Execute Javascript and Typescript within Visual Studio (and repl)

Add PhantomJs as an external tool in Visual Studio and you have a really easy way to test run your javascript or typescript. You can even use it to play around with your code in a run-eval-print-loop (repl).

First download PhantomJs from http://phantomjs.org/ and extract the folder. Copy the path.


Next open Visual Studio and open the menu Tools > External Tools

Add a new tool, give it the title Phantom&Js (the ampersand makes you get an alt-shortcut for the letter J in the menu).

Paste the path to your phantomjs.exe as the command, add $(ItemFileName).js as the filename and add $(ItemDir) as the initial directory.

The explicit file extension (.js) makes typescript files work just fine, we cannot send the actual .ts file to PhantomJs, so we need the typescript compiled .js (use WebEssentials to compile to .js on save).

Check the “use output window” to get the console result there.


Next add a small typescript file, sample code in this image, the actual test code is below the class, simply a value output’ed with console.log:
console ts
Save the file. Now run the script from the Tools menu, or hit Alt+T,J .

You should get the result “hello Foo” in the output window.

phantom.exit(); is necessary to stop the execution. (Otherwise you can do that from the tools window.)



Add a REPL
Cool – but what if you like to play with the code in a console window? That is also possible since PhantomJs can be run in “REPL mode”. To do that, just create another external tool. With the following values:

Title : Phantom &Repl
Command : the path to phantomjs.exe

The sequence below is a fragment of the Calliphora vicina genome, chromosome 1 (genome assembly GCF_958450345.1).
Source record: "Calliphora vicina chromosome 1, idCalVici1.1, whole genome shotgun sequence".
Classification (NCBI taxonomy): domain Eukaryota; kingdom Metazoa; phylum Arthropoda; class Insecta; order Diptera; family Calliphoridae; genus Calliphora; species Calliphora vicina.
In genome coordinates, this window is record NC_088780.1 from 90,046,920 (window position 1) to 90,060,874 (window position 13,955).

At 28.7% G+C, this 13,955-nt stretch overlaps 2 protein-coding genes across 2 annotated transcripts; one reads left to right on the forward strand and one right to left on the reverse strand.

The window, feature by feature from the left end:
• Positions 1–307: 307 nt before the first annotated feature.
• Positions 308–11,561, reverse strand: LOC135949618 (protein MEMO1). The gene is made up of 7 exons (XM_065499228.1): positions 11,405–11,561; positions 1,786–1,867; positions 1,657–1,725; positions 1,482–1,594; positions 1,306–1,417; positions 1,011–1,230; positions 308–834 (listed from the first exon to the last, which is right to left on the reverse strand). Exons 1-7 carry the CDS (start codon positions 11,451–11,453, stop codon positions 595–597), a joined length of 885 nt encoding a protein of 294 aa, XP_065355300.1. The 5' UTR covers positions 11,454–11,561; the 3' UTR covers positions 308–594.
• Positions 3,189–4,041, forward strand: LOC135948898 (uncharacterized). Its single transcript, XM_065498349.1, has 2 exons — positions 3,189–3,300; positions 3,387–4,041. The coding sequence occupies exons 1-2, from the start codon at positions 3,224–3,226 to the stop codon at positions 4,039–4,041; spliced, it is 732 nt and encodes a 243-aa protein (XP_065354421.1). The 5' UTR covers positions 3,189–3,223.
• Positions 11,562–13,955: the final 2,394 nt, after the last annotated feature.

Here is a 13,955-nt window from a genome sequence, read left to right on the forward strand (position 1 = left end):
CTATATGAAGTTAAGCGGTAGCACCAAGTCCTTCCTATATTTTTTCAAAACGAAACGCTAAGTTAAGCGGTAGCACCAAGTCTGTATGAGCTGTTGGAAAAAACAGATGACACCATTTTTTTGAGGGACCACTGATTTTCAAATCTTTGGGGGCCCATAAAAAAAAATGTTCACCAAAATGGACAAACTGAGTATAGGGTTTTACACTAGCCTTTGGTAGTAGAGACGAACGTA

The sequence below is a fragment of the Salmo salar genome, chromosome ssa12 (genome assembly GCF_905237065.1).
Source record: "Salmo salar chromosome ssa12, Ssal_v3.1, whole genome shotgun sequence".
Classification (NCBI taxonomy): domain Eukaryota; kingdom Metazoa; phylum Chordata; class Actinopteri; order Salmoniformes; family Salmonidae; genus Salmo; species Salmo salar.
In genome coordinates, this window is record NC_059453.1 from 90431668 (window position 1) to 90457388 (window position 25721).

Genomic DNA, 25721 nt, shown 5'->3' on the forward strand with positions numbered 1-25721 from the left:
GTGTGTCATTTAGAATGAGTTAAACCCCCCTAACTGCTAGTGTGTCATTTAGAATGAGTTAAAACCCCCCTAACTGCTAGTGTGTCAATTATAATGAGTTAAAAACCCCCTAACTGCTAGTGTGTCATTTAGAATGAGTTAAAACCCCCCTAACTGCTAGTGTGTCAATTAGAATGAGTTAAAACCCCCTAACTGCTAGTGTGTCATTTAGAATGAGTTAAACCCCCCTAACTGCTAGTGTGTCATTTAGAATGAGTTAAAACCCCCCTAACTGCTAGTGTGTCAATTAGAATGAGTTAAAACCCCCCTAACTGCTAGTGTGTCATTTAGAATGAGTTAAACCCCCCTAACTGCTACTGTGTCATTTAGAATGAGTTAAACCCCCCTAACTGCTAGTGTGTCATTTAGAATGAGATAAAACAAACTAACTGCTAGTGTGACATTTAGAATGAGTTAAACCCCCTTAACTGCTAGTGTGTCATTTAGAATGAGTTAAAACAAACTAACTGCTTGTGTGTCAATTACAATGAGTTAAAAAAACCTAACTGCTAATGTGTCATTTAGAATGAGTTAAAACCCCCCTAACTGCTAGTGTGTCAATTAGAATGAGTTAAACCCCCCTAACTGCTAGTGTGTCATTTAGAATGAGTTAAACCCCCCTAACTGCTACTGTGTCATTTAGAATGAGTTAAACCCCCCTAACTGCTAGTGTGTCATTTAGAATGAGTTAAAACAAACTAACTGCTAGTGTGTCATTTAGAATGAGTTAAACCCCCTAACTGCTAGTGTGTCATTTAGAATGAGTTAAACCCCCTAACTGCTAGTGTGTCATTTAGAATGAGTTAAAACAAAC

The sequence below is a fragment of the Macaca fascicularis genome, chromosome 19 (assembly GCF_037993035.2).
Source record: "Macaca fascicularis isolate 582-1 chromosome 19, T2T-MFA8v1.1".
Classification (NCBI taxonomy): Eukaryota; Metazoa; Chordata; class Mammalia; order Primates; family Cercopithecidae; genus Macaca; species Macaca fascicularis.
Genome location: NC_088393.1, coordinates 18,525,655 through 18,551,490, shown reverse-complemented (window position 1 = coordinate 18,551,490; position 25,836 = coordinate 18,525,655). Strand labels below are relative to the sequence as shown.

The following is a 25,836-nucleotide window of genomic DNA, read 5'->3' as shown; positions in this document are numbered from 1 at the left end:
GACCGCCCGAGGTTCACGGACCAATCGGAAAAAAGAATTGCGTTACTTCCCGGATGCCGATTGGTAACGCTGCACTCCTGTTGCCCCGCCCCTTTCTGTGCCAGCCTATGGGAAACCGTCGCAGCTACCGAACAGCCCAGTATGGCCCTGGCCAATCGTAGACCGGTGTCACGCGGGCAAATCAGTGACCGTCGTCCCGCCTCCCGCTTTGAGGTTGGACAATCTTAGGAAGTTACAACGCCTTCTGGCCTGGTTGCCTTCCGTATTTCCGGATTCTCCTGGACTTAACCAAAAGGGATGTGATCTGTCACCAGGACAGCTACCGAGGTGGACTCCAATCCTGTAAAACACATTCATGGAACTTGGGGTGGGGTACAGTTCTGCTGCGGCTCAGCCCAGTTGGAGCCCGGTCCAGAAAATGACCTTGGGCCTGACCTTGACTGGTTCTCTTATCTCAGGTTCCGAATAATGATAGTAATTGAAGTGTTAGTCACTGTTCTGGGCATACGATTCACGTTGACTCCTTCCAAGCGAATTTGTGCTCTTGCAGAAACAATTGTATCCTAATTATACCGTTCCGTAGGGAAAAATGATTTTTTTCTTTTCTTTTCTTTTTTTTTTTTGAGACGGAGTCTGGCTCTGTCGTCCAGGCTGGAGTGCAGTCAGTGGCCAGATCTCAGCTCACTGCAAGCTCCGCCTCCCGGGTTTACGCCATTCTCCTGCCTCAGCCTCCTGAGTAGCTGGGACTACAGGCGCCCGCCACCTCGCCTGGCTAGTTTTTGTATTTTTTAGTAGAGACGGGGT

Filename : empty
InitialDirectory : $(ItemDir)

Do not check the use output window checkbox.

Now when you hit Alt+T+R you will get a command prompt with a phantomjs> prompt.
Try writing some code:

var foo = "bar";

You should get the result “bar” inside the console.

You can also load your own scripts into the repl using the injectJs function:

var test = new MyAwesomeClass();

Check out the PhantomJs site for more information.

Note: I tried to get the Nuget Package Manager console to behave nicely with PhantomJs Repl, I could not do that as the output pipeline is not redirected to the console host, I guess a Powershell guru can fix that pretty easily (it does work in std PowerShell).


Leave a Reply

Please log in using one of these methods to post your comment:

WordPress.com Logo

You are commenting using your WordPress.com account. Log Out /  Change )

Google+ photo

You are commenting using your Google+ account. Log Out /  Change )

Twitter picture

You are commenting using your Twitter account. Log Out /  Change )

Facebook photo

You are commenting using your Facebook account. Log Out /  Change )


Connecting to %s